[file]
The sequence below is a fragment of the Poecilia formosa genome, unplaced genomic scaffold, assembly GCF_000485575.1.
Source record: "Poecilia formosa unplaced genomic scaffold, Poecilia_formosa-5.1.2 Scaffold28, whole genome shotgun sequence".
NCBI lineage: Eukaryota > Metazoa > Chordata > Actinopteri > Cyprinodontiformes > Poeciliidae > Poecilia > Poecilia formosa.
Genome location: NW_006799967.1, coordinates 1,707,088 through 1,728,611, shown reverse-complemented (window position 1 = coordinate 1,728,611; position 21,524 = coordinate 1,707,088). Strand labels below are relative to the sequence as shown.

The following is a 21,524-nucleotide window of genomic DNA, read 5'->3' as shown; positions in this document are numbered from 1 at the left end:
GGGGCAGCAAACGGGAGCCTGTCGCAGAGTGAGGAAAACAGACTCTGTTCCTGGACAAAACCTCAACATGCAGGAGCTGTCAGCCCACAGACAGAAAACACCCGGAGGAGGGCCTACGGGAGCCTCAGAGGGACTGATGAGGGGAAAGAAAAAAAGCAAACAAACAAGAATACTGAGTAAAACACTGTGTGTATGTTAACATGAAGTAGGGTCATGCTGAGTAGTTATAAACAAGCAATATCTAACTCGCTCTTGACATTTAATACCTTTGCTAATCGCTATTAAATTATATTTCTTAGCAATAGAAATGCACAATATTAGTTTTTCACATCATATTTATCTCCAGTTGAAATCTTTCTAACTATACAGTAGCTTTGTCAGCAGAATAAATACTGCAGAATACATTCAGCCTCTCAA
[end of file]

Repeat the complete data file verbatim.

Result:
The sequence below is a fragment of the Poecilia formosa genome, unplaced genomic scaffold, assembly GCF_000485575.1.
Source record: "Poecilia formosa unplaced genomic scaffold, Poecilia_formosa-5.1.2 Scaffold28, whole genome shotgun sequence".
NCBI lineage: Eukaryota > Metazoa > Chordata > Actinopteri > Cyprinodontiformes > Poeciliidae > Poecilia > Poecilia formosa.
Genome location: NW_006799967.1, coordinates 1,707,088 through 1,728,611, shown reverse-complemented (window position 1 = coordinate 1,728,611; position 21,524 = coordinate 1,707,088). Strand labels below are relative to the sequence as shown.

The following is a 21,524-nucleotide window of genomic DNA, read 5'->3' as shown; positions in this document are numbered from 1 at the left end:
GGGGCAGCAAACGGGAGCCTGTCGCAGAGTGAGGAAAACAGACTCTGTTCCTGGACAAAACCTCAACATGCAGGAGCTGTCAGCCCACAGACAGAAAACACCCGGAGGAGGGCCTACGGGAGCCTCAGAGGGACTGATGAGGGGAAAGAAAAAAAGCAAACAAACAAGAATACTGAGTAAAACACTGTGTGTATGTTAACATGAAGTAGGGTCATGCTGAGTAGTTATAAACAAGCAATATCTAACTCGCTCTTGACATTTAATACCTTTGCTAATCGCTATTAAATTATATTTCTTAGCAATAGAAATGCACAATATTAGTTTTTCACATCATATTTATCTCCAGTTGAAATCTTTCTAACTATACAGTAGCTTTGTCAGCAGAATAAATACTGCAGAATACATTCAGCCTCTCAA